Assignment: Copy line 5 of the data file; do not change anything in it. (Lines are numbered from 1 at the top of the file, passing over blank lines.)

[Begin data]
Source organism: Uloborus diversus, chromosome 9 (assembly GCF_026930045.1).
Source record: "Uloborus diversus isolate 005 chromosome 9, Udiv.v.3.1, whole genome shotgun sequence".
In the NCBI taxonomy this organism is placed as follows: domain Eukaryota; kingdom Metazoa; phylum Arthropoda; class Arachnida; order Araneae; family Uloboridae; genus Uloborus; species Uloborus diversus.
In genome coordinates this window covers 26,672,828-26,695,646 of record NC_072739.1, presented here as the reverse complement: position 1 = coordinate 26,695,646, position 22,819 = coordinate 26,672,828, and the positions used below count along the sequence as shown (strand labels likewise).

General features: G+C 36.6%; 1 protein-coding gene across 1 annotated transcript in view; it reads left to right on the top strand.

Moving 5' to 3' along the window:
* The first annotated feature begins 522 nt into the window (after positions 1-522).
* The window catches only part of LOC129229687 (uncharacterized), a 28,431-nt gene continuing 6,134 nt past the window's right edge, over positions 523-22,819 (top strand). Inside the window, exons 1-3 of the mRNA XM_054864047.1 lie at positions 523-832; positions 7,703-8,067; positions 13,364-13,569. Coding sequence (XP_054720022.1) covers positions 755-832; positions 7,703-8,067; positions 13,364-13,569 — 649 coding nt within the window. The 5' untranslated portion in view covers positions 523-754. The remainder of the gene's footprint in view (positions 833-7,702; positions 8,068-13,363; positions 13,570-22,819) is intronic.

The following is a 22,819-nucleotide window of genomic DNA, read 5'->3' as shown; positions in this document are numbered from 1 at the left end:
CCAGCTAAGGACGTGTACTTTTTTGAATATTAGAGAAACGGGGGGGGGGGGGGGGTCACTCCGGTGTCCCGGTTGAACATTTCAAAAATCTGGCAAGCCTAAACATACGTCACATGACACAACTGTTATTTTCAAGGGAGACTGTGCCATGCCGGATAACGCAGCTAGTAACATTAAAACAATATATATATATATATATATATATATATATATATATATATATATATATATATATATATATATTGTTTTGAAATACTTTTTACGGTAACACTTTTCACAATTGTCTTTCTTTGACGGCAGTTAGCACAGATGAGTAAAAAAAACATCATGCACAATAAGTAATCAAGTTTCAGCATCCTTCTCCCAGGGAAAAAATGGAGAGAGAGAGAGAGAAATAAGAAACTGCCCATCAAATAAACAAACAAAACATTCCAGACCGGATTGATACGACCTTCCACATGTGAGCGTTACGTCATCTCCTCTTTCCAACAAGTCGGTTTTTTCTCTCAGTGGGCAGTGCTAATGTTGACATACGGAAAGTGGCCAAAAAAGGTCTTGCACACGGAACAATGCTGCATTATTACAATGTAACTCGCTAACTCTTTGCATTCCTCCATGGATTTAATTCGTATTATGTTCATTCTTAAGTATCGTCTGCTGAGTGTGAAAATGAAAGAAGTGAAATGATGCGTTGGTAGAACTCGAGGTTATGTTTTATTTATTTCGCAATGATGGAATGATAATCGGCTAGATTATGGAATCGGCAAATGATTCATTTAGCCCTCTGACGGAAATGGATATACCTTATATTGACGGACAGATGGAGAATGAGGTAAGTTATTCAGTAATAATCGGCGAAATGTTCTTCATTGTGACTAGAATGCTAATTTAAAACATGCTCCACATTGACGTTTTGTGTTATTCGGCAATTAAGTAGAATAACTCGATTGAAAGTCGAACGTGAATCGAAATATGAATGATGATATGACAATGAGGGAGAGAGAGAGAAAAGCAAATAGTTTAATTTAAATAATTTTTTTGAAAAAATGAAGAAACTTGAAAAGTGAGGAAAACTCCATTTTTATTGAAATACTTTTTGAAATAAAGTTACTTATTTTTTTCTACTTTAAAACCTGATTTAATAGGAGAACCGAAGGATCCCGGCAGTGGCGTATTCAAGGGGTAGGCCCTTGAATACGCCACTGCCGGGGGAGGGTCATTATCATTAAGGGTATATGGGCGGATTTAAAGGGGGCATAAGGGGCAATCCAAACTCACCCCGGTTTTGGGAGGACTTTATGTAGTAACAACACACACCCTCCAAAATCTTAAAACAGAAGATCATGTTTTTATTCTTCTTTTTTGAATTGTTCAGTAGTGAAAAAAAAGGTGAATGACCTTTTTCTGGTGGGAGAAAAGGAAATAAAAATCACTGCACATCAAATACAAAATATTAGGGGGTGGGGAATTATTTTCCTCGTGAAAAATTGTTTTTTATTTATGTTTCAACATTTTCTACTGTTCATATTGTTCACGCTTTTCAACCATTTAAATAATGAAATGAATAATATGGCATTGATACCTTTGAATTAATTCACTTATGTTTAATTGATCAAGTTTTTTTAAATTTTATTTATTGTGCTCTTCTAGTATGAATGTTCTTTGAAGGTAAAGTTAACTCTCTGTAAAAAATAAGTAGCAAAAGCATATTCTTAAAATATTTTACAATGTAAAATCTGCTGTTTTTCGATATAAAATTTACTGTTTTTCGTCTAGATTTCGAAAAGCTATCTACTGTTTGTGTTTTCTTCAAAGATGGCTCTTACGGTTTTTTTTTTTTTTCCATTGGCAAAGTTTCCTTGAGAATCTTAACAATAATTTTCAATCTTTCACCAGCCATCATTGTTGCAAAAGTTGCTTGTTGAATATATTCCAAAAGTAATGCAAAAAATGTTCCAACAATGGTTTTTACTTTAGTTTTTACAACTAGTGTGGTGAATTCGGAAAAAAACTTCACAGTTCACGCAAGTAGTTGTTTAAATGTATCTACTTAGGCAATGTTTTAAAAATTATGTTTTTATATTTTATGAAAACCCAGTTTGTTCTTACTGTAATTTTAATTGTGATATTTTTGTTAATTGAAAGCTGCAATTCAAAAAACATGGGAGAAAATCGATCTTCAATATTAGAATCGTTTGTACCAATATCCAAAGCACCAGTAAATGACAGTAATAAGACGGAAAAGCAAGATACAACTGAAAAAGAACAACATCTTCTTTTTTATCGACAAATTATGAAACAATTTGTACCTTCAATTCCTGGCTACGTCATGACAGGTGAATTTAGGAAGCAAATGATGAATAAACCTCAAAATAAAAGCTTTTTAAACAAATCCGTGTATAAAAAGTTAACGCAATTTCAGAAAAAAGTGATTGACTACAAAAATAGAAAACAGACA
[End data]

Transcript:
General features: G+C 36.6%; 1 protein-coding gene across 1 annotated transcript in view; it reads left to right on the top strand.